Three months to see: Leber’s Optic Neuropathy

girl's arms and landscape barely visible from sides as central vision is dark so face and body cannot be seenWhat would you do if you were told you had only three months of vision left? Those of us with strabismus can usually clear our vision by squinting or closing one eye. But while pursuing a promising career as a fashion designer, Steph Cutler discovered that she could not see when she closed her right eye. Steph would soon learn that she had an inherited condition called Leber’s Optic Neuropathy, and would likely loose her vision in about three months.

Leber’s Optic Neuropathy affects central vision. Site loss occurs rapidly over a period of a few weeks. One or two months later the same thing happens to the other eye. Those affected are unable to see anything directly in front of them, but their peripheral vision remaions intact.

What did Steph Cutler do when she realized she had only three months of central vision left? She started a business that would help others! Open Eyed offers visual awareness training in schools. “I work with teachers to produce interactive lessons where pupils learn about guiding, play tactile games and wear sim-specs,” Steph says. She also works with commercial organizations to provide disability compliance consultancy.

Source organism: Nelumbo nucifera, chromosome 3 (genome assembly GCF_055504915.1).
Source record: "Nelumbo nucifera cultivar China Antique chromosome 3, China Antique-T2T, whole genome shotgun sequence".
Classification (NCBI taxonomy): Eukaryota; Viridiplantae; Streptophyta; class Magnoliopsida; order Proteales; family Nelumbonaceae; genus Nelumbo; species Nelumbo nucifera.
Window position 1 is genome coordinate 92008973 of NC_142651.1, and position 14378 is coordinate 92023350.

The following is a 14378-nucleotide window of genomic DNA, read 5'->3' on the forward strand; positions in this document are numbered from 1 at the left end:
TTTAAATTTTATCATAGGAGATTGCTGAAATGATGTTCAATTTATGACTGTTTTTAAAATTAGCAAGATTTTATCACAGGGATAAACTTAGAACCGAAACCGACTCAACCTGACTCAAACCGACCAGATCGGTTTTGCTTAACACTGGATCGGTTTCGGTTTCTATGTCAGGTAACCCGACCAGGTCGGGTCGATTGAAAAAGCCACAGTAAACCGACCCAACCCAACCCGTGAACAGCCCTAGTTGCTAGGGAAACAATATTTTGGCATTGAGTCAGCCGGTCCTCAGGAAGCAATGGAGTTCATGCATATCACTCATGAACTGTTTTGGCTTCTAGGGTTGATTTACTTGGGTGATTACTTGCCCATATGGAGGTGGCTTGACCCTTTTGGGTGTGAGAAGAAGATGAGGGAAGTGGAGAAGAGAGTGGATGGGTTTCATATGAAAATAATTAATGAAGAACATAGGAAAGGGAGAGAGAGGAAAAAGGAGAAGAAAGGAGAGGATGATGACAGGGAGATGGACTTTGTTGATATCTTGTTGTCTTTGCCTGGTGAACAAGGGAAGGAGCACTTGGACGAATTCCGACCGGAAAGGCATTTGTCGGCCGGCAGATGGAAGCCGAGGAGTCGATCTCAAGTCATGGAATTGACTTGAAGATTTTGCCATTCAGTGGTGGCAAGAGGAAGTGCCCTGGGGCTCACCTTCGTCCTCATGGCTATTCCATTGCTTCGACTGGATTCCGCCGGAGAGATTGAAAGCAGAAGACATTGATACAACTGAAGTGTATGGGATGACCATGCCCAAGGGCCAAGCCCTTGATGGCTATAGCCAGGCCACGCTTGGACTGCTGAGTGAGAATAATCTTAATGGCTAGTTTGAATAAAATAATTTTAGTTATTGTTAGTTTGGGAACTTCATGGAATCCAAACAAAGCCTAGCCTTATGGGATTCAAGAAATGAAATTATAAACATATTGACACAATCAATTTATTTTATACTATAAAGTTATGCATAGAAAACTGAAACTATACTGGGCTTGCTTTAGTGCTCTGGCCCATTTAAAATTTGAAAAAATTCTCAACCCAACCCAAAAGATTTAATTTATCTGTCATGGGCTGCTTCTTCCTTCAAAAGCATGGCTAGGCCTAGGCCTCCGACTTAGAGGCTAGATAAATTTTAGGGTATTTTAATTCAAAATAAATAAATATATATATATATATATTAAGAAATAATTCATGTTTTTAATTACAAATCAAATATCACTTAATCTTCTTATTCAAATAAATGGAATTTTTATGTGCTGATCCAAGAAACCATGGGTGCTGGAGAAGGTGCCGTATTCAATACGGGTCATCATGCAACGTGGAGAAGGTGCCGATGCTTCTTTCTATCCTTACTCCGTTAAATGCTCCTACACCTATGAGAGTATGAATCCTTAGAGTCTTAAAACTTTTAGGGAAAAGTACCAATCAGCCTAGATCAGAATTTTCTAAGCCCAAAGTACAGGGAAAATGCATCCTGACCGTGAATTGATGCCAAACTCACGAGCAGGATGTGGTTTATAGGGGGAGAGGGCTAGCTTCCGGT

Most of us with strabismus will not have sight loss to the degree that Steph does. But often we have enough double vision to hinder us from keeping up our daily routines. When we are frustrated with the double vision and constant struggle to stay focused, let us be thankful that we can see double rather than not seeing at all.

To learn more about Steph, her business, and her positive approach, visit her website, Open Eyed.

Photo credit: Central vision sight loss simulator, created by Lois for EyesApart.com; must include a link to http://eyesapart.com if used online.

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